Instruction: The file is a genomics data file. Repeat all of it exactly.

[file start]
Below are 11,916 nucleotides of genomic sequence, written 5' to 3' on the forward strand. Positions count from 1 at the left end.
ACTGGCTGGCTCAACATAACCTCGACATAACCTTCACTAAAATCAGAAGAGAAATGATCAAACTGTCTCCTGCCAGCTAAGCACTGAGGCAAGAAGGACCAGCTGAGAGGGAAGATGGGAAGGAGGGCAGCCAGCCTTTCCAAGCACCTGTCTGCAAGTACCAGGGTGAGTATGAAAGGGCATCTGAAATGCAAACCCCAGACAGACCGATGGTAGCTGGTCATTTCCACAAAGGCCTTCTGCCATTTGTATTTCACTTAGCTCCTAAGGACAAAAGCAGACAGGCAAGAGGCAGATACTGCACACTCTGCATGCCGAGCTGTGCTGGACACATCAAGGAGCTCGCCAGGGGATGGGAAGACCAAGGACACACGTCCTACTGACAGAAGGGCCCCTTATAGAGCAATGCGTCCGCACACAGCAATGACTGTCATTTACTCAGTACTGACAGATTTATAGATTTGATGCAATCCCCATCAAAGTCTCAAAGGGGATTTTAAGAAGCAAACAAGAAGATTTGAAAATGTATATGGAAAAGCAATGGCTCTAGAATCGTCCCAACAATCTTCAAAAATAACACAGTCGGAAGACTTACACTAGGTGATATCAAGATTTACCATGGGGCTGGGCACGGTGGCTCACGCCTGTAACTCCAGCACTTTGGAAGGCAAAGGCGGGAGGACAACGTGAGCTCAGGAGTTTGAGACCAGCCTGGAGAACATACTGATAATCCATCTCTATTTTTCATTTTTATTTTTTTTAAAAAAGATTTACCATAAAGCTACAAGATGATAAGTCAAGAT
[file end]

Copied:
Below are 11,916 nucleotides of genomic sequence, written 5' to 3' on the forward strand. Positions count from 1 at the left end.
ACTGGCTGGCTCAACATAACCTCGACATAACCTTCACTAAAATCAGAAGAGAAATGATCAAACTGTCTCCTGCCAGCTAAGCACTGAGGCAAGAAGGACCAGCTGAGAGGGAAGATGGGAAGGAGGGCAGCCAGCCTTTCCAAGCACCTGTCTGCAAGTACCAGGGTGAGTATGAAAGGGCATCTGAAATGCAAACCCCAGACAGACCGATGGTAGCTGGTCATTTCCACAAAGGCCTTCTGCCATTTGTATTTCACTTAGCTCCTAAGGACAAAAGCAGACAGGCAAGAGGCAGATACTGCACACTCTGCATGCCGAGCTGTGCTGGACACATCAAGGAGCTCGCCAGGGGATGGGAAGACCAAGGACACACGTCCTACTGACAGAAGGGCCCCTTATAGAGCAATGCGTCCGCACACAGCAATGACTGTCATTTACTCAGTACTGACAGATTTATAGATTTGATGCAATCCCCATCAAAGTCTCAAAGGGGATTTTAAGAAGCAAACAAGAAGATTTGAAAATGTATATGGAAAAGCAATGGCTCTAGAATCGTCCCAACAATCTTCAAAAATAACACAGTCGGAAGACTTACACTAGGTGATATCAAGATTTACCATGGGGCTGGGCACGGTGGCTCACGCCTGTAACTCCAGCACTTTGGAAGGCAAAGGCGGGAGGACAACGTGAGCTCAGGAGTTTGAGACCAGCCTGGAGAACATACTGATAATCCATCTCTATTTTTCATTTTTATTTTTTTTAAAAAAGATTTACCATAAAGCTACAAGATGATAAGTCAAGAT